Search Images Maps Play YouTube News Gmail Drive More »
Sign in
Screen reader users: click this link for accessible mode. Accessible mode has the same essential features but works better with your reader.

Patents

  1. Advanced Patent Search
Publication numberUS7650716 B1
Publication typeGrant
Application numberUS 12/314,542
Publication dateJan 26, 2010
Filing dateDec 12, 2008
Priority dateDec 12, 2008
Fee statusPaid
Also published asUS20100146851, WO2010068234A2, WO2010068234A3
Publication number12314542, 314542, US 7650716 B1, US 7650716B1, US-B1-7650716, US7650716 B1, US7650716B1
InventorsJames Brian Schemeley
Original AssigneeJames Brian Schemeley
Export CitationBiBTeX, EndNote, RefMan
External Links: USPTO, USPTO Assignment, Espacenet
Plant protection apparatus
US 7650716 B1
Abstract
Disclosed herein is an adjustable protective enclosure for trees or shrubs, comprising: a first enclosing portion having a upper region, and a lower region adapted to contact the ground, and comprising a plurality of longitudinally extending panels, each panel comprising a plurality first longitudinal members and a plurality of first transverse members, wherein the first longitudinal members and the first transverse members of a panel are attached to one another to form one or more first rigid frameworks; at least a portion of the longitudinal members or at least a portion of the transverse members, or both, are adjustable in length; each panel is adjustably attached to two adjacent panels to enclose one or more trees or shrubs; a second enclosing portion attached to the first enclosing portion in the upper region thereof, and comprising a plurality of second longitudinal members and a one or more second transverse members, wherein the second longitudinal members and second transverse members form one or more second rigid frameworks; a first covering removably disposed around the first enclosing portion; a second covering removably disposed around the second enclosing portion.
Images(4)
Previous page
Next page
Claims(15)
1. An adjustable protective enclosure for trees or shrubs, comprising:
a first enclosing portion having a upper region, and a lower region disposed below the upper region and adapted to contact the ground, and comprising a plurality of longitudinally extending panels, each panel comprising a plurality first longitudinal members and a plurality of first transverse members, wherein
the first longitudinal members and the first transverse members of a panel are attached to one another to form one or more first rigid frameworks;
at least a portion of the longitudinal members or at least a portion of the transverse members, or both, are adjustable in length;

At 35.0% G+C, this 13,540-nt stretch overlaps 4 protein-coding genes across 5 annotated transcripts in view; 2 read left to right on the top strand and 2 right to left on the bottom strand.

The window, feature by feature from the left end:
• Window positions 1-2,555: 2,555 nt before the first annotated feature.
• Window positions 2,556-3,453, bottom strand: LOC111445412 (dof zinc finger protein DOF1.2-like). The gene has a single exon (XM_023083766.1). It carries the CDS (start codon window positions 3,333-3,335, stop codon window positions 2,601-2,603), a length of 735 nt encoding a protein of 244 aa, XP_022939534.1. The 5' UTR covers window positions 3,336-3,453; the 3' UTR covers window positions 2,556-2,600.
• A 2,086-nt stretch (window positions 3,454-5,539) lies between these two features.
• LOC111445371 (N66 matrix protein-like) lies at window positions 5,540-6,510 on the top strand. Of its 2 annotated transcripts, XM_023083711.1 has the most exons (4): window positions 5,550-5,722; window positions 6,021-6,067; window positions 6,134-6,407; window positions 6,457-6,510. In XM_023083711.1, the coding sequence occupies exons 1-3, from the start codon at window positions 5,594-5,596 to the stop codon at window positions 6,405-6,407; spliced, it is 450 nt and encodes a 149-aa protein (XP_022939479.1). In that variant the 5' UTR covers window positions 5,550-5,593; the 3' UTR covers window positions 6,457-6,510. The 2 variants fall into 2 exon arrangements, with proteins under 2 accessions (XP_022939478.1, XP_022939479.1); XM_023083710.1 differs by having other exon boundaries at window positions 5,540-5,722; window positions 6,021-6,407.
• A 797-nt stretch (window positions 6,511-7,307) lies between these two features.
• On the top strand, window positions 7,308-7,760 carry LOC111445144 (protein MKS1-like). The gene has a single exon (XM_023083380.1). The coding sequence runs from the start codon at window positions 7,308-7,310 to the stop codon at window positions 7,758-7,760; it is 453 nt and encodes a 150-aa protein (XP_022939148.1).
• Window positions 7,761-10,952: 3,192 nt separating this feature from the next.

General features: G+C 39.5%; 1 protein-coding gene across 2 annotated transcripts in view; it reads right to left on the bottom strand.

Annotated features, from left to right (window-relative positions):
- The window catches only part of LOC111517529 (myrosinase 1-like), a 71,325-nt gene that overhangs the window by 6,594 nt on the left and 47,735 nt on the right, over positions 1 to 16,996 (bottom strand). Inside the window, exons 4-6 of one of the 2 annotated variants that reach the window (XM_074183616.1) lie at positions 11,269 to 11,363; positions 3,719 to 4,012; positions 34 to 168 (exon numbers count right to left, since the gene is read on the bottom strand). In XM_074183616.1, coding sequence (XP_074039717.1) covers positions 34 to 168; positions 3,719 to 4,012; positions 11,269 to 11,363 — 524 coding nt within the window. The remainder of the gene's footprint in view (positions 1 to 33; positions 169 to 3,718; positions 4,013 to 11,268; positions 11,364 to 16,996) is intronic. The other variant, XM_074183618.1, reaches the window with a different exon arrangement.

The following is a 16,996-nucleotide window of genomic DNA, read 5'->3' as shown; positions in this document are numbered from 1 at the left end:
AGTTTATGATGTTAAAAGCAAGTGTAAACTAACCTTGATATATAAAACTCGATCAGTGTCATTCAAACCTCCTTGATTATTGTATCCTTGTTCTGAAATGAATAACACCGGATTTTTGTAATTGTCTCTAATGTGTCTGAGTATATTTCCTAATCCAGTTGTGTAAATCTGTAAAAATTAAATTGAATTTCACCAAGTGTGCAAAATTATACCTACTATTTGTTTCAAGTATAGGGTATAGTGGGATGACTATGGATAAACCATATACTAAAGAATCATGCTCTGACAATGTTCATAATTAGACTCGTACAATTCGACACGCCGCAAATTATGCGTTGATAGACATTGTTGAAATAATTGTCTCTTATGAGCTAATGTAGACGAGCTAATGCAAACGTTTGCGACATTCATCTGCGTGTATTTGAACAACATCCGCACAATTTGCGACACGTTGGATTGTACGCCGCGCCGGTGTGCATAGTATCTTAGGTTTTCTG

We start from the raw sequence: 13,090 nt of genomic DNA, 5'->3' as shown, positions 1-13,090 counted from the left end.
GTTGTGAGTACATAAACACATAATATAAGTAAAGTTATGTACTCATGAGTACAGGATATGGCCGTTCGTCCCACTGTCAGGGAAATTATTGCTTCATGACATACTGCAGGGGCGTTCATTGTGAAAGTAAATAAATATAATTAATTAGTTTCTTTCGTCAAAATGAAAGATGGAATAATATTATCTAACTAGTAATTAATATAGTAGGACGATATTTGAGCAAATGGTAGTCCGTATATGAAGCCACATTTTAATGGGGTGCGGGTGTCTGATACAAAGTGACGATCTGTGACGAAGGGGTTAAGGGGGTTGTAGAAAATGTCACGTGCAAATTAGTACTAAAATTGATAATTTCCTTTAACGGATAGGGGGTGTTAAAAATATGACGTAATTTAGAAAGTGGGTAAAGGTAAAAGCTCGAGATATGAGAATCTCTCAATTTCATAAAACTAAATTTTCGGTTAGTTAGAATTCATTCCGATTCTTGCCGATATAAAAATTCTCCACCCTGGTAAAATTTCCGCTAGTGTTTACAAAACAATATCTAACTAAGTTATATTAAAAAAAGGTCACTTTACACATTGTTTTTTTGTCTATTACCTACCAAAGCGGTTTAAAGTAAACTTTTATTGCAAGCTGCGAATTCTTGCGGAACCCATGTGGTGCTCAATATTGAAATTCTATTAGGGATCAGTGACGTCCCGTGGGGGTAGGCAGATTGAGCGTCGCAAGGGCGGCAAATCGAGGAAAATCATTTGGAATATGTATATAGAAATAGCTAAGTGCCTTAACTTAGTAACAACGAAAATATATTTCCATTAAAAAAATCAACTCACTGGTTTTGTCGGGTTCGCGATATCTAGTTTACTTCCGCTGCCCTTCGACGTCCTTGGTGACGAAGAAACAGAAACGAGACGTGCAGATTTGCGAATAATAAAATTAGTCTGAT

each panel is adjustably attached to two adjacent panels to enclose one or more trees or shrubs;
a second enclosing portion disposed above the first enclosing portion and attached to the first enclosing portion in the upper region of the first enclosing portion, and comprising a plurality of second longitudinal members and a one or more second transverse members, wherein the second longitudinal members and second transverse members form one or more second rigid frameworks;
a first covering removably disposed around the first enclosing portion;
a second covering removably disposed around the second enclosing portion.
2. The adjustable protective enclosure of claim 1, wherein the first longitudinal members, the first transverse members, the second longitudinal members, the second transverse members, or a combination thereof, comprise one or more rigid rods, tubes, or a combination thereof.
3. The adjustable protective enclosure of claim 1, wherein the adjustable longitudinal members comprise a telescoping hollow tube, and one or more stops located within the hollow tube.
4. The adjustable protective enclosure of claim 1, wherein the adjustable transverse members comprise a telescoping hollow tube, and one or more stops located within the hollow tube.
5. The adjustable protective enclosure of claim 1, further comprising one or more connectors for removably attaching the first covering to the first enclosing portion or for removably attaching the second covering to the second enclosing portion, said one or more connectors comprising a curved portion adapted to clamp onto the outer surface of a longitudinal or transverse member of the first or second enclosing portion, and a flat portion adapted to attach to the first or second covering.